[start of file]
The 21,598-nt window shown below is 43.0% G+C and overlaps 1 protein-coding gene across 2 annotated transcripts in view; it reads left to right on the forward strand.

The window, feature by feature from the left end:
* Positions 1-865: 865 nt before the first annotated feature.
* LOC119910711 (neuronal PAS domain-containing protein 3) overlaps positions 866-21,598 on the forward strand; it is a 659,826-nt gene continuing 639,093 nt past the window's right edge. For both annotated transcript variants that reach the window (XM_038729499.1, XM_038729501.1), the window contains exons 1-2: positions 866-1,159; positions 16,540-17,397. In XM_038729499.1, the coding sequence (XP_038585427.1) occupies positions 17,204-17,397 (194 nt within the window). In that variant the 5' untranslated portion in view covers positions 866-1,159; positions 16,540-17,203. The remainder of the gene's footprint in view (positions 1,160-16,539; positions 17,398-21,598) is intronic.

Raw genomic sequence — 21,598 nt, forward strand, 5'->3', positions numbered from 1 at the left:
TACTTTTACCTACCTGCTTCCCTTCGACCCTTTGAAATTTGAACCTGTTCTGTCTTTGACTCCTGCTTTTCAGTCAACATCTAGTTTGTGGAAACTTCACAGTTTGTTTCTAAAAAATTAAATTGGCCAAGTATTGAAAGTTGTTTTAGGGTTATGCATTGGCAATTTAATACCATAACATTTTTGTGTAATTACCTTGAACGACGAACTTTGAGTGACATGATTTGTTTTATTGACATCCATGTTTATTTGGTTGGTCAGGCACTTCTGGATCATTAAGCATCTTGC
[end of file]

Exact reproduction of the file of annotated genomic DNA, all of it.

The 21,598-nt window shown below is 43.0% G+C and overlaps 1 protein-coding gene across 2 annotated transcripts in view; it reads left to right on the forward strand.

The window, feature by feature from the left end:
* Positions 1-865: 865 nt before the first annotated feature.
* LOC119910711 (neuronal PAS domain-containing protein 3) overlaps positions 866-21,598 on the forward strand; it is a 659,826-nt gene continuing 639,093 nt past the window's right edge. For both annotated transcript variants that reach the window (XM_038729499.1, XM_038729501.1), the window contains exons 1-2: positions 866-1,159; positions 16,540-17,397. In XM_038729499.1, the coding sequence (XP_038585427.1) occupies positions 17,204-17,397 (194 nt within the window). In that variant the 5' untranslated portion in view covers positions 866-1,159; positions 16,540-17,203. The remainder of the gene's footprint in view (positions 1,160-16,539; positions 17,398-21,598) is intronic.

Raw genomic sequence — 21,598 nt, forward strand, 5'->3', positions numbered from 1 at the left:
TACTTTTACCTACCTGCTTCCCTTCGACCCTTTGAAATTTGAACCTGTTCTGTCTTTGACTCCTGCTTTTCAGTCAACATCTAGTTTGTGGAAACTTCACAGTTTGTTTCTAAAAAATTAAATTGGCCAAGTATTGAAAGTTGTTTTAGGGTTATGCATTGGCAATTTAATACCATAACATTTTTGTGTAATTACCTTGAACGACGAACTTTGAGTGACATGATTTGTTTTATTGACATCCATGTTTATTTGGTTGGTCAGGCACTTCTGGATCATTAAGCATCTTGC